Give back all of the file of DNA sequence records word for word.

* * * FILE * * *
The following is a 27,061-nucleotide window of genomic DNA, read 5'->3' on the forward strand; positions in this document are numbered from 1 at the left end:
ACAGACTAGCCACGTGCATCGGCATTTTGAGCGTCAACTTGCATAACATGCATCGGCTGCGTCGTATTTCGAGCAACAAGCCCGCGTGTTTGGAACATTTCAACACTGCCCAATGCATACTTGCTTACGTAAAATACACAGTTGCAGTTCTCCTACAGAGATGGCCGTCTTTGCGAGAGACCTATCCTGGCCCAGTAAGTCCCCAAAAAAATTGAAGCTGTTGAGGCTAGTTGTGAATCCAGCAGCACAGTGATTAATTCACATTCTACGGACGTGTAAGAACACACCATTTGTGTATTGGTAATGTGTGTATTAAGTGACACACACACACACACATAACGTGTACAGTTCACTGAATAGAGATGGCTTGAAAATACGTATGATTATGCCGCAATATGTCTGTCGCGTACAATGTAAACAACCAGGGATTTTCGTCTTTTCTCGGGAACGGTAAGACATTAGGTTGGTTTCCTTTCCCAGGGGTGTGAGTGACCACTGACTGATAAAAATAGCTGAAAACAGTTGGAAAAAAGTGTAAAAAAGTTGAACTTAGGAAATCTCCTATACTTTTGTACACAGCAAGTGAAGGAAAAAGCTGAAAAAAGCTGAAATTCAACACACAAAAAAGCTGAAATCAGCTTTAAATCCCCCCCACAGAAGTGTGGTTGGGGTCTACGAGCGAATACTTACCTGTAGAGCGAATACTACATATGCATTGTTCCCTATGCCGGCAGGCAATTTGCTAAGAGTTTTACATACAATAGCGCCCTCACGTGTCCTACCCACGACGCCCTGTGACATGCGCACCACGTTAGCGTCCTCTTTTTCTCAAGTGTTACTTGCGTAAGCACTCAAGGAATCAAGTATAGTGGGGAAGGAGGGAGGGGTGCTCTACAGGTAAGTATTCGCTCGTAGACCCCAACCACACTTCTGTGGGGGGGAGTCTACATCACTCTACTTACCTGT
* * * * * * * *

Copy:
The following is a 27,061-nucleotide window of genomic DNA, read 5'->3' on the forward strand; positions in this document are numbered from 1 at the left end:
ACAGACTAGCCACGTGCATCGGCATTTTGAGCGTCAACTTGCATAACATGCATCGGCTGCGTCGTATTTCGAGCAACAAGCCCGCGTGTTTGGAACATTTCAACACTGCCCAATGCATACTTGCTTACGTAAAATACACAGTTGCAGTTCTCCTACAGAGATGGCCGTCTTTGCGAGAGACCTATCCTGGCCCAGTAAGTCCCCAAAAAAATTGAAGCTGTTGAGGCTAGTTGTGAATCCAGCAGCACAGTGATTAATTCACATTCTACGGACGTGTAAGAACACACCATTTGTGTATTGGTAATGTGTGTATTAAGTGACACACACACACACACATAACGTGTACAGTTCACTGAATAGAGATGGCTTGAAAATACGTATGATTATGCCGCAATATGTCTGTCGCGTACAATGTAAACAACCAGGGATTTTCGTCTTTTCTCGGGAACGGTAAGACATTAGGTTGGTTTCCTTTCCCAGGGGTGTGAGTGACCACTGACTGATAAAAATAGCTGAAAACAGTTGGAAAAAAGTGTAAAAAAGTTGAACTTAGGAAATCTCCTATACTTTTGTACACAGCAAGTGAAGGAAAAAGCTGAAAAAAGCTGAAATTCAACACACAAAAAAGCTGAAATCAGCTTTAAATCCCCCCCACAGAAGTGTGGTTGGGGTCTACGAGCGAATACTTACCTGTAGAGCGAATACTACATATGCATTGTTCCCTATGCCGGCAGGCAATTTGCTAAGAGTTTTACATACAATAGCGCCCTCACGTGTCCTACCCACGACGCCCTGTGACATGCGCACCACGTTAGCGTCCTCTTTTTCTCAAGTGTTACTTGCGTAAGCACTCAAGGAATCAAGTATAGTGGGGAAGGAGGGAGGGGTGCTCTACAGGTAAGTATTCGCTCGTAGACCCCAACCACACTTCTGTGGGGGGGAGTCTACATCACTCTACTTACCTGT